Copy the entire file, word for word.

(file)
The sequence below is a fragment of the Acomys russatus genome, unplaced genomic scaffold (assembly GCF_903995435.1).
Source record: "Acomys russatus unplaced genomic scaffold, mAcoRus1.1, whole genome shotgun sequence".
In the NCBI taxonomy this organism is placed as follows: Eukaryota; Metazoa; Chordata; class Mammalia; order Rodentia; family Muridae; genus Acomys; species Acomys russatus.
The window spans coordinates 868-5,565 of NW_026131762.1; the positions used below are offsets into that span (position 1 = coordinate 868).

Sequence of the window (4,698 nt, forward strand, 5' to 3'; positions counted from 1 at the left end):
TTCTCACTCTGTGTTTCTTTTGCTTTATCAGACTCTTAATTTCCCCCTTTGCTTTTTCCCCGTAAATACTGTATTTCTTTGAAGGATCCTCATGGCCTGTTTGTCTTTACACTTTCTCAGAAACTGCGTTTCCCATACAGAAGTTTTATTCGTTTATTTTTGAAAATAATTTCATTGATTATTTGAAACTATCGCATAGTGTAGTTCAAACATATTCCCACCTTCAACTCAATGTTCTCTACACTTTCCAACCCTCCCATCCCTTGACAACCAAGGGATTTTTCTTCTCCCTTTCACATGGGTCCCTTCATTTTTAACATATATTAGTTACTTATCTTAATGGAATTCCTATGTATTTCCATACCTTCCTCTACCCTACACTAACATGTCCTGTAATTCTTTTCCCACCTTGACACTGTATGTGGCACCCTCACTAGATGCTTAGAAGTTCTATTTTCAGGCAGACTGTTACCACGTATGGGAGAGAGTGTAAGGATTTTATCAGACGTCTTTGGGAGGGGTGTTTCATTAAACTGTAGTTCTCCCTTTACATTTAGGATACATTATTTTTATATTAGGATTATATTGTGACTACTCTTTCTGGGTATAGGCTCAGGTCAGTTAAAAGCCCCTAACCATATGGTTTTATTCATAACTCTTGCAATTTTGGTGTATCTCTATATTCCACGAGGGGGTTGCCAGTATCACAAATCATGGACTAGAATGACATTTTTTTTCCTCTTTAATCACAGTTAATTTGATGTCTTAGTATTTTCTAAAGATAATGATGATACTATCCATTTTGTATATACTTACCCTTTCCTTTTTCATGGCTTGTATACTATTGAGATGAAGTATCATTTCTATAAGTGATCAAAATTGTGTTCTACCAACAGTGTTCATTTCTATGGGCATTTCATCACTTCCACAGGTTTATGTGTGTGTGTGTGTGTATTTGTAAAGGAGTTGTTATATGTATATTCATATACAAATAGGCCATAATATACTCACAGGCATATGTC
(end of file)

The sequence below is a fragment of the Acomys russatus genome, unplaced genomic scaffold (assembly GCF_903995435.1).
Source record: "Acomys russatus unplaced genomic scaffold, mAcoRus1.1, whole genome shotgun sequence".
In the NCBI taxonomy this organism is placed as follows: Eukaryota; Metazoa; Chordata; class Mammalia; order Rodentia; family Muridae; genus Acomys; species Acomys russatus.
The window spans coordinates 868-5,565 of NW_026131762.1; the positions used below are offsets into that span (position 1 = coordinate 868).

Sequence of the window (4,698 nt, forward strand, 5' to 3'; positions counted from 1 at the left end):
TTCTCACTCTGTGTTTCTTTTGCTTTATCAGACTCTTAATTTCCCCCTTTGCTTTTTCCCCGTAAATACTGTATTTCTTTGAAGGATCCTCATGGCCTGTTTGTCTTTACACTTTCTCAGAAACTGCGTTTCCCATACAGAAGTTTTATTCGTTTATTTTTGAAAATAATTTCATTGATTATTTGAAACTATCGCATAGTGTAGTTCAAACATATTCCCACCTTCAACTCAATGTTCTCTACACTTTCCAACCCTCCCATCCCTTGACAACCAAGGGATTTTTCTTCTCCCTTTCACATGGGTCCCTTCATTTTTAACATATATTAGTTACTTATCTTAATGGAATTCCTATGTATTTCCATACCTTCCTCTACCCTACACTAACATGTCCTGTAATTCTTTTCCCACCTTGACACTGTATGTGGCACCCTCACTAGATGCTTAGAAGTTCTATTTTCAGGCAGACTGTTACCACGTATGGGAGAGAGTGTAAGGATTTTATCAGACGTCTTTGGGAGGGGTGTTTCATTAAACTGTAGTTCTCCCTTTACATTTAGGATACATTATTTTTATATTAGGATTATATTGTGACTACTCTTTCTGGGTATAGGCTCAGGTCAGTTAAAAGCCCCTAACCATATGGTTTTATTCATAACTCTTGCAATTTTGGTGTATCTCTATATTCCACGAGGGGGTTGCCAGTATCACAAATCATGGACTAGAATGACATTTTTTTTCCTCTTTAATCACAGTTAATTTGATGTCTTAGTATTTTCTAAAGATAATGATGATACTATCCATTTTGTATATACTTACCCTTTCCTTTTTCATGGCTTGTATACTATTGAGATGAAGTATCATTTCTATAAGTGATCAAAATTGTGTTCTACCAACAGTGTTCATTTCTATGGGCATTTCATCACTTCCACAGGTTTATGTGTGTGTGTGTGTGTATTTGTAAAGGAGTTGTTATATGTATATTCATATACAAATAGGCCATAATATACTCACAGGCATATGTC